Chart of the Week: The Productivity Puzzle


By iMFdirect

Technological change seems to be happening faster than ever. The prospect of driverless cars, robot lawyers, and 3D-printed human organs becoming commonplace suggests a new wave of technological progress.  Continue reading

Why Productivity Growth is Faltering in Aging Europe and Japan


By iMFdirect

Many countries are experiencing a combination of declining birth rates and increasing longevity. In other words, their populations are aging. And graying populations pose serious issues for people, policymakers, and society.  Continue reading

China’s Rebalancing Explained in 6 Charts


By Longmei Zhang

Version in 中文 (Chinese)

The word “rebalancing” is often used to describe China’s economic transition. But what does it mean? And how much is China rebalancing? A recent IMF paper attempts to answer these questions.  Continue reading

The Euro Area Workforce is Aging, Costing Growth


By Shekhar Aiyar, Christian Ebeke, and Xiaobo Shao

Versions in Français (French), and Español (Spanish)

In parallel to the aging of the general population, the workforce in the euro area is also growing older. This could cause productivity growth to decline in the years ahead, raising another policy challenge for governments already dealing with legacies from the crisis such as high unemployment and debt.  Continue reading

Growing Older: Germany Needs Reforms


By Enrica Detragiache, Jean-Marc Natal, and Joana Pereira

Version in Deutsch (German)

Germany, a champion of structural reform prescriptions within the European Union, needs a large dose of the same medicine at home, too. Beyond public investment in transport and telecommunications, and more competition in services, dealing with an aging population needs urgent attention. With the right policies, Germany can bring more people into the workforce—and for longer—to counter the demographic trend, argues a recent study accompanying the regular health check of the German economy by the International Monetary Fund.

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Beyond the Austerity Debate: the Deficit Bias in the post-Bretton Woods Era


By Carlo Cottarelli

(Version in Español)

The austerity vs. growth debate has raged in recent months, pitting those who argue that fiscal policy should be tightened more aggressively now to bring down high levels of debt, even though economic growth remains weak, against those who want to postpone the adjustment to better times. This is a critical issue for policymakers, perhaps the most important one in the short run.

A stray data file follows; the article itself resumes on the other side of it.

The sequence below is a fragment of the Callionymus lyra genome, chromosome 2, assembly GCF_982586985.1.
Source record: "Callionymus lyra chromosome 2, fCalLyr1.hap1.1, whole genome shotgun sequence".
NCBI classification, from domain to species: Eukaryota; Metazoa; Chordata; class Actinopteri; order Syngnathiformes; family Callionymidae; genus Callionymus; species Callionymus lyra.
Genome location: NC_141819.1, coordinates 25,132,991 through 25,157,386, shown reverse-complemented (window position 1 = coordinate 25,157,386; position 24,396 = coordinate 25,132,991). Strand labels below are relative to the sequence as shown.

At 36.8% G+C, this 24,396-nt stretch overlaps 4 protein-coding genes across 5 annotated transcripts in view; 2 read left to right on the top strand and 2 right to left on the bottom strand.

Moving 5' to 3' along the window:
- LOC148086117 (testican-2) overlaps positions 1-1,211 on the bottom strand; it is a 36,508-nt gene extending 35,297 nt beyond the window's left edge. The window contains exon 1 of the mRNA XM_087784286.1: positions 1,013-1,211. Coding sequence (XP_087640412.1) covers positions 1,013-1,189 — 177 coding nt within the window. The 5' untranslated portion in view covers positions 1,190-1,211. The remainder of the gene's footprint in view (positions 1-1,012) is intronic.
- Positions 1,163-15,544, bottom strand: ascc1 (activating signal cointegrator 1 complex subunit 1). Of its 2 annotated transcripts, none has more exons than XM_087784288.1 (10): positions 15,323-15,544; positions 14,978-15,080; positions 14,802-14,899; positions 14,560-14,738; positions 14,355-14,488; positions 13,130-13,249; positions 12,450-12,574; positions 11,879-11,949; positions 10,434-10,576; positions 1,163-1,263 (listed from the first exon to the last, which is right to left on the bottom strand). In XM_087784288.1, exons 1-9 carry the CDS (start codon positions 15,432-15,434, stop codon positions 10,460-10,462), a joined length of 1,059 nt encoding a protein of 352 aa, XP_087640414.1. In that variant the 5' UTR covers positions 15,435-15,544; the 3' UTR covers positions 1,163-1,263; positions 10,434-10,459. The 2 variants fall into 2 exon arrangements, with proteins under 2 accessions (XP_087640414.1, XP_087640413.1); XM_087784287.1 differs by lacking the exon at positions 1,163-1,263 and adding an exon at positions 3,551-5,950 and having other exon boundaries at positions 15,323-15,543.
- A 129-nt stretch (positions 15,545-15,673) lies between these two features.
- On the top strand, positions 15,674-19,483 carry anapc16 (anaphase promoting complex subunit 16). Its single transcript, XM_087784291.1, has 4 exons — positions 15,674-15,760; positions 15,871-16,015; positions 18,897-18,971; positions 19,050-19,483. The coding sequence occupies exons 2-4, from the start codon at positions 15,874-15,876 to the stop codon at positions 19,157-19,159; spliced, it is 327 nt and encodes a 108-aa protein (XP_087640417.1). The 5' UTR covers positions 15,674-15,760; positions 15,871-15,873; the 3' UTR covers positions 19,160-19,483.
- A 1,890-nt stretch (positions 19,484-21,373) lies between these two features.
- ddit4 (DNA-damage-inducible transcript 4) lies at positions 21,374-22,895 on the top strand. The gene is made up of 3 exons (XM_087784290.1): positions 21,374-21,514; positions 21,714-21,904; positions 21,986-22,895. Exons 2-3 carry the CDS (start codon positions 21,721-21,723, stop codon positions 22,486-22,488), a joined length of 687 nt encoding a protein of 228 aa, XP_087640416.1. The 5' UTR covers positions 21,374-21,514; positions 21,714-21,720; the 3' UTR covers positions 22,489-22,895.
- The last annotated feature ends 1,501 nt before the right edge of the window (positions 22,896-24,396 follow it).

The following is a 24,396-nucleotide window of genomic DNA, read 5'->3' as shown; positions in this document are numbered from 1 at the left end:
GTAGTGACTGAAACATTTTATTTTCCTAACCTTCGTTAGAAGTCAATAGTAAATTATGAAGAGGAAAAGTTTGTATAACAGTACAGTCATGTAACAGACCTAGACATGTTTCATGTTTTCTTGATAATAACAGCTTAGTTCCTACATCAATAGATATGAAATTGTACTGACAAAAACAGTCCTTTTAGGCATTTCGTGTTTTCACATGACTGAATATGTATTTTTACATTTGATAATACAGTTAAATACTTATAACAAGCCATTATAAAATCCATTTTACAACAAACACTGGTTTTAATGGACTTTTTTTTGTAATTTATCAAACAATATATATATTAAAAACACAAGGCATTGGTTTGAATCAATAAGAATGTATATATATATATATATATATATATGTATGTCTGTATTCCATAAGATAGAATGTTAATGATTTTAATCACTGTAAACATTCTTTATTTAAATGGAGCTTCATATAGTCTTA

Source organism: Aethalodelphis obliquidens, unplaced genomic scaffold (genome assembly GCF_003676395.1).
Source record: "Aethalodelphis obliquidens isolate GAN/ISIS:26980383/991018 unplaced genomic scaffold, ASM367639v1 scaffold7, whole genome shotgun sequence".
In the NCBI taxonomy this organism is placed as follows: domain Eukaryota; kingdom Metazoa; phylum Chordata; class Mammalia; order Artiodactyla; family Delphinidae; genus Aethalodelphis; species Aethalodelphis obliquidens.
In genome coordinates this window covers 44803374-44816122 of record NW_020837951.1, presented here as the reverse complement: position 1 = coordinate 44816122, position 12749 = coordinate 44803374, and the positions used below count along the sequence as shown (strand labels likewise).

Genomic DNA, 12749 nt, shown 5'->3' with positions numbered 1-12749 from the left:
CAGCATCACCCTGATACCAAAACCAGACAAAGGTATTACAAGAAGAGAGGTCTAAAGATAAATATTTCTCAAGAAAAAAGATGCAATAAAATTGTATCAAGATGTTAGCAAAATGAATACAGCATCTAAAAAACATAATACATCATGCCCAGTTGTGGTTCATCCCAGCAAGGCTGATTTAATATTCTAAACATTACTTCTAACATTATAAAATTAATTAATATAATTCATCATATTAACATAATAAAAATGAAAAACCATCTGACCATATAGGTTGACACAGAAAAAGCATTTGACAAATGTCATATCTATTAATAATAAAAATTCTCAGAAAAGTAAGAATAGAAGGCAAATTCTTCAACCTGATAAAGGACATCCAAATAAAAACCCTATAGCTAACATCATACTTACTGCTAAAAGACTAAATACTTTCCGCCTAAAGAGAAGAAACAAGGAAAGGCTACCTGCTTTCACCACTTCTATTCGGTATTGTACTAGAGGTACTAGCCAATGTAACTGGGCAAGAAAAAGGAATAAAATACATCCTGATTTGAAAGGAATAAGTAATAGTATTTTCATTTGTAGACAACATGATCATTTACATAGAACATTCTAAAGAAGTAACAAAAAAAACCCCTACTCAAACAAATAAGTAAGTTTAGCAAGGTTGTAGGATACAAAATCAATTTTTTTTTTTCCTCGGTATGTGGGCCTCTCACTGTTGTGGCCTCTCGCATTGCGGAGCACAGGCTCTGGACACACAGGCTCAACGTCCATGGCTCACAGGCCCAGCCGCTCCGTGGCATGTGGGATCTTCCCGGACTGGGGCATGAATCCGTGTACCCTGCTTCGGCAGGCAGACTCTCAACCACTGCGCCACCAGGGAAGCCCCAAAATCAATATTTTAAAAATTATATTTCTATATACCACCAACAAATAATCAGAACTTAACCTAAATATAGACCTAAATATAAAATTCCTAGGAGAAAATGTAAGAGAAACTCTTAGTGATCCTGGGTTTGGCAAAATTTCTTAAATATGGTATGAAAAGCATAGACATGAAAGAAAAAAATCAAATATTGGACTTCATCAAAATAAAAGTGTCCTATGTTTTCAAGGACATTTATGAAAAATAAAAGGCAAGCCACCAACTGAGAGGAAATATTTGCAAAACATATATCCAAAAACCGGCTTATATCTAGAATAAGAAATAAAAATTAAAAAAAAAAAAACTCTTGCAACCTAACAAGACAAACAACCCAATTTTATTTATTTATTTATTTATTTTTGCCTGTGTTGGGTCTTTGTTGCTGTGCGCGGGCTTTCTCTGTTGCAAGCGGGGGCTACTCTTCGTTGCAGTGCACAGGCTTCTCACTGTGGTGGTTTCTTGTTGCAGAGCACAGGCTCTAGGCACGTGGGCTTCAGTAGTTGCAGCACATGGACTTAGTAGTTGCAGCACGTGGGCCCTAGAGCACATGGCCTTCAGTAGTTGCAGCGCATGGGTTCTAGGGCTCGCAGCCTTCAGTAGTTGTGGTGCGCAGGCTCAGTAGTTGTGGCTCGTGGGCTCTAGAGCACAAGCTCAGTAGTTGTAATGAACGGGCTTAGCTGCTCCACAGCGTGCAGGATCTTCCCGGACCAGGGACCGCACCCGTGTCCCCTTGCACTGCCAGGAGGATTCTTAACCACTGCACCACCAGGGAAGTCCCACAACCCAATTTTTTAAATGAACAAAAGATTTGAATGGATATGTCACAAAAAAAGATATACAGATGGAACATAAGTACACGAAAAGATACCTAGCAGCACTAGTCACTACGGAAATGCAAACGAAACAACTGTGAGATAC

And yet, this debate—which, mea culpa, I have myself contributed to―is attracting too much attention.

This is bad for two reasons:

  • The debate is driven, to some degree, by ideology and is therefore more focused on the relatively limited areas of disagreement than on the far broader areas of agreement. Most economists would agree that fiscal consolidation is needed in advanced economies, and that the average annual pace of adjustment during 2011-12―about 1 percentage point―is neither too aggressive nor excessively slow. Most economists would also agree that countries under pressure from markets have to adjust at a faster pace, while those that do not face such constraints have more time. Of course, there is disagreement on some aspects of the fiscal strategy, but it relates to specific country cases.
  • The debate is detracting attention from policy issues that may seem less urgent, but which are nevertheless critical in the medium term. I am referring to what I would call the institutional gaps in fiscal policymaking that still exist in most advanced and emerging economies. These gaps have contributed to a bias in the conduct of fiscal policy in favor of deficits that is behind many of the current problems.

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How to Get the Balance Right: Fiscal Policy At a Time of Crisis


By Anders Borg and Christine Lagarde

Last autumn was a turbulent time for Europe. The debt crisis deepened and financial markets became embroiled in turmoil, driven by fears of widespread restructuring of public debt. The crisis has harmed growth, increased unemployment, and left a large number of people less protected.

We are now seeing some signs of stabilization. Most countries are reducing their deficits and even if debt ratios are still rising, the return back to fiscal health has begun.

The International Monetary Fund and the Swedish Ministry of Finance are hosting an international conference in Stockholm on May 7-8, with the purpose of sharing knowledge and providing guidance on the best way to achieve fiscal consolidation, and on the role that effective fiscal policy frameworks and institutions can play in this endeavor.

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